Charlie's Angels #1 Review: Made for Fans and No One Else

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Charlie's Angels are back, and it's still the 1970's. The three Angels have gone undercover in a club where they are spying on a weapon's deal going down. Jill is a host, Kelly is a waitress, and Sabrina is the performer. Together, they are going to gather evidence and stop the men perpetrating the deal.

Charlie's Angels #1 cover by David Finch, Jimmy Reyes, and Triona Farrell
Charlie's Angels #1 cover by David Finch, Jimmy Reyes, and Triona Farrell

I'm a little too young for the original Charlie's Angels television series. I was twenty years from birth when it first came on, and I never had interest in watching the reruns.

I bring this up because you need to have loved Charlie's Angels the show to enjoy this comic. The book is practically unapproachable otherwise.

It's not that it's steeped in next-level Charlie's Angels lore—if there is such a thing. The book is just as corny, wholesome, and unceasingly saccharine as the old show. It's safe, the characters are bland, and the stakes are never that high. This comic's idea of high comedy is having Sabrina pull a monkey out of her magician's hat and it attacking the mob bosses as a distraction.

It kills its own pacing by jumping back to them receiving the mission before going undercover even though the plot is very simple and straightforward, making the explanation only an excuse to reenact a meeting scene from the show.

It even ends on the note of the monkey attacking their handler while everyone else laughs in unison.

Well, that, and a pair of German spies planning to kill then-President Jimmy Carter and seeing the Angels as a genuine threat to that plan.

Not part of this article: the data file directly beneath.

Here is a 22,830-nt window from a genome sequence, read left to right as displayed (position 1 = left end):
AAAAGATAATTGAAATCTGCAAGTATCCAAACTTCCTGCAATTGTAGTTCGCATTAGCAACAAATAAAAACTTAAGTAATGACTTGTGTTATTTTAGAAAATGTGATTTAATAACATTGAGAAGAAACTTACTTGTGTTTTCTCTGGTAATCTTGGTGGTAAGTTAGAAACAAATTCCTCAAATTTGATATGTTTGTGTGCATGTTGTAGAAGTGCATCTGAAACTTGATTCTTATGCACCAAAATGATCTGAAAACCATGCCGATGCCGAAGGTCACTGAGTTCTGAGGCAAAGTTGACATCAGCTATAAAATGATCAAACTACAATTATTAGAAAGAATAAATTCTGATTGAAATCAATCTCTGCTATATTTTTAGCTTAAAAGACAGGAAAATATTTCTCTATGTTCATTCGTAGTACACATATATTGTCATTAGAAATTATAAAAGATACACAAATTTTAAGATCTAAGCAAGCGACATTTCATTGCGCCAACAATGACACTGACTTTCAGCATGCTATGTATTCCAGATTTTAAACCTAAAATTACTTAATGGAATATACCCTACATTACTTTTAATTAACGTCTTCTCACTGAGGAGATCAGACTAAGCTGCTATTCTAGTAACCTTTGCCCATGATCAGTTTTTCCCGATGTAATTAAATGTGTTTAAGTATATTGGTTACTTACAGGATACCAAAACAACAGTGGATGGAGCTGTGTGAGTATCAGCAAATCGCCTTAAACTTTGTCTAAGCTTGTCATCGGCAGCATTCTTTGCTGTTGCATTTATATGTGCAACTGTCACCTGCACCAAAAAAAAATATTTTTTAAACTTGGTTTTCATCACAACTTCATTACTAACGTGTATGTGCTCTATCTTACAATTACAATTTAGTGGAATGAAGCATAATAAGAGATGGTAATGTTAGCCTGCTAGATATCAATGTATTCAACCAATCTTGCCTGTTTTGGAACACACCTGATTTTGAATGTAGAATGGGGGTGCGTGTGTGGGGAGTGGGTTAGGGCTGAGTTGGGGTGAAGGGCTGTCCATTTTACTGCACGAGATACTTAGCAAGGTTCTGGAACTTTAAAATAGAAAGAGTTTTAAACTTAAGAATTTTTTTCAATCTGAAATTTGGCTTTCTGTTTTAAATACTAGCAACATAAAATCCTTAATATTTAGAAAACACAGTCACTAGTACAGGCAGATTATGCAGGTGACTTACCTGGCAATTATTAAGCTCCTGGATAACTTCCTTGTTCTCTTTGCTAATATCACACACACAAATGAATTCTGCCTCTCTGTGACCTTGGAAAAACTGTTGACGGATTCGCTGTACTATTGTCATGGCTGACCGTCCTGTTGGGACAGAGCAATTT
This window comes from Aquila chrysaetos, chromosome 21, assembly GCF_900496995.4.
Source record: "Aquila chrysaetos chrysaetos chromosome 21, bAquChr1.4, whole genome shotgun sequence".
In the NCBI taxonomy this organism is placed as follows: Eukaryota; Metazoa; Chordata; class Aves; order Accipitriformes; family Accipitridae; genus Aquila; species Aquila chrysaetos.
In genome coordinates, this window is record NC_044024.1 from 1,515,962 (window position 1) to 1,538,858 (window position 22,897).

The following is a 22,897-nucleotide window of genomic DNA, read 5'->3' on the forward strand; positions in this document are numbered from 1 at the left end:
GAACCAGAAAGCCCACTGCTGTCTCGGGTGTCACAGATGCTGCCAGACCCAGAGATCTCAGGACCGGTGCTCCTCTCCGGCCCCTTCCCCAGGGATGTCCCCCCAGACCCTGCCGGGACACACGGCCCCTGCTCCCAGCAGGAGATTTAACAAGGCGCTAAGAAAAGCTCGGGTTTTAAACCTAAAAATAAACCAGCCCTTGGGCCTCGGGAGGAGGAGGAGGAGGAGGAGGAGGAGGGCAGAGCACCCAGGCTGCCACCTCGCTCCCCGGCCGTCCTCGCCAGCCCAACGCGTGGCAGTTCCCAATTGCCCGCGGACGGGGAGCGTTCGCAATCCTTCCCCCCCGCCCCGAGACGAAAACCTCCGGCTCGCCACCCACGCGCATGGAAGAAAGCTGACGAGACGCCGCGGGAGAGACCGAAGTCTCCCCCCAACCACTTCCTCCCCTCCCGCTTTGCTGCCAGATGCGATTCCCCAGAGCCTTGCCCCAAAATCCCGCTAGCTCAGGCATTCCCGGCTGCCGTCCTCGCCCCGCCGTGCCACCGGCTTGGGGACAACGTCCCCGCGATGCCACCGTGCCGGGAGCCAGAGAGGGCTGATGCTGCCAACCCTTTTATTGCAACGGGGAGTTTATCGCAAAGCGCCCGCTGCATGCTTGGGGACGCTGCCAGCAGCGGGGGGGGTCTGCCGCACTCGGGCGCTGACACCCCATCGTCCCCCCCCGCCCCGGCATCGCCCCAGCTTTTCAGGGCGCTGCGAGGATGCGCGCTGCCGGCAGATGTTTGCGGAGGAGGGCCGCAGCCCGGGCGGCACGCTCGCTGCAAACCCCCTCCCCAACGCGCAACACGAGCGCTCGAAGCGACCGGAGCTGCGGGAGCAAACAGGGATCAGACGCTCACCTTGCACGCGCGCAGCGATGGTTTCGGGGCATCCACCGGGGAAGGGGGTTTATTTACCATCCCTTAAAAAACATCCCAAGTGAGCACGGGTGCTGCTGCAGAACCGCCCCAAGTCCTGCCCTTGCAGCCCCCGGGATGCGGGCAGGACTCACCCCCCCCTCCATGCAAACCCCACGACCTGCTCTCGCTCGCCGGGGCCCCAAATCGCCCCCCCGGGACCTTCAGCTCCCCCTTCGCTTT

Charlie's Angels #1 art by Joe Eisma and Celeste Woods
Charlie's Angels #1 art by Joe Eisma and Celeste Woods

Joe Eisma's art is good, and it admittedly fits the tone of the comic. It's cartoony but detailed well. Nothing is done to distinguish Kelly and Sabrina which are the two brunette Angels, which does undercut the token feminist gestures the comic makes. Celeste Wood's color art is bright and heavily contrasting, so it does also compliment the visuals.

Charlie's Angels #1 is a nostalgia trap made for those who really miss the old series. I won't say that audience is invalid, but it doesn't accommodate anyone who would be interested in a genuinely fresh and interesting take on the comic like Dynamite's own Nancy Drew #1, which came out a couple of weeks ago. I can't recommend Angels #1, as I genuinely find it unbearable. However, if you were a fan of the original series, you might find something worth enjoying in it.

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About Joshua Davison

Josh is a longtime super hero comic fan and an aspiring comic book and fiction writer himself. He also trades in videogames, Star Wars, and Magic: The Gathering, and he is also a budding film buff. He's always been a huge nerd, and he hopes to contribute something of worth to the wider geek culture conversation. He is also happy to announce that he is the new Reviews Editor for Bleeding Cool. Follow on Twitter @joshdavisonbolt.
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